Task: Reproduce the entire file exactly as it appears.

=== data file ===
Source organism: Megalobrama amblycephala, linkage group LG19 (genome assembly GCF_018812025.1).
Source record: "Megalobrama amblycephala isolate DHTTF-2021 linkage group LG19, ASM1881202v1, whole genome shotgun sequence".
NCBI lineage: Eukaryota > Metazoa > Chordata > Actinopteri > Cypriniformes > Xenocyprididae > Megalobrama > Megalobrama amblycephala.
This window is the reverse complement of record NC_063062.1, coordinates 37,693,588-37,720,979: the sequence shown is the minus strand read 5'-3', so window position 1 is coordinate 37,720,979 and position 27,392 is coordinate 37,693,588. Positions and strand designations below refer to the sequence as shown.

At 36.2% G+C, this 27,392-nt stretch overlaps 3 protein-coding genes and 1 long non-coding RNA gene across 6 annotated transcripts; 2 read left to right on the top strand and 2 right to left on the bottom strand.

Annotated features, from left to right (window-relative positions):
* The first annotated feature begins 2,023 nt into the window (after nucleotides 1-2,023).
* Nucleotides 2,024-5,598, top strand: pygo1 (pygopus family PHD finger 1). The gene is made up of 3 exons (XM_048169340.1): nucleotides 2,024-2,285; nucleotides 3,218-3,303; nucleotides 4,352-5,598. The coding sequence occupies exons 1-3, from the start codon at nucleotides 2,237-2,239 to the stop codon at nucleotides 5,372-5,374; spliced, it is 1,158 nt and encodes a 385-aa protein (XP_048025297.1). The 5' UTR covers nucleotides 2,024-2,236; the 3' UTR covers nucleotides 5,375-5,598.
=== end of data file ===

Source organism: Megalobrama amblycephala, linkage group LG19 (genome assembly GCF_018812025.1).
Source record: "Megalobrama amblycephala isolate DHTTF-2021 linkage group LG19, ASM1881202v1, whole genome shotgun sequence".
NCBI lineage: Eukaryota > Metazoa > Chordata > Actinopteri > Cypriniformes > Xenocyprididae > Megalobrama > Megalobrama amblycephala.
This window is the reverse complement of record NC_063062.1, coordinates 37,693,588-37,720,979: the sequence shown is the minus strand read 5'-3', so window position 1 is coordinate 37,720,979 and position 27,392 is coordinate 37,693,588. Positions and strand designations below refer to the sequence as shown.

At 36.2% G+C, this 27,392-nt stretch overlaps 3 protein-coding genes and 1 long non-coding RNA gene across 6 annotated transcripts; 2 read left to right on the top strand and 2 right to left on the bottom strand.

Annotated features, from left to right (window-relative positions):
* The first annotated feature begins 2,023 nt into the window (after nucleotides 1-2,023).
* Nucleotides 2,024-5,598, top strand: pygo1 (pygopus family PHD finger 1). The gene is made up of 3 exons (XM_048169340.1): nucleotides 2,024-2,285; nucleotides 3,218-3,303; nucleotides 4,352-5,598. The coding sequence occupies exons 1-3, from the start codon at nucleotides 2,237-2,239 to the stop codon at nucleotides 5,372-5,374; spliced, it is 1,158 nt and encodes a 385-aa protein (XP_048025297.1). The 5' UTR covers nucleotides 2,024-2,236; the 3' UTR covers nucleotides 5,375-5,598.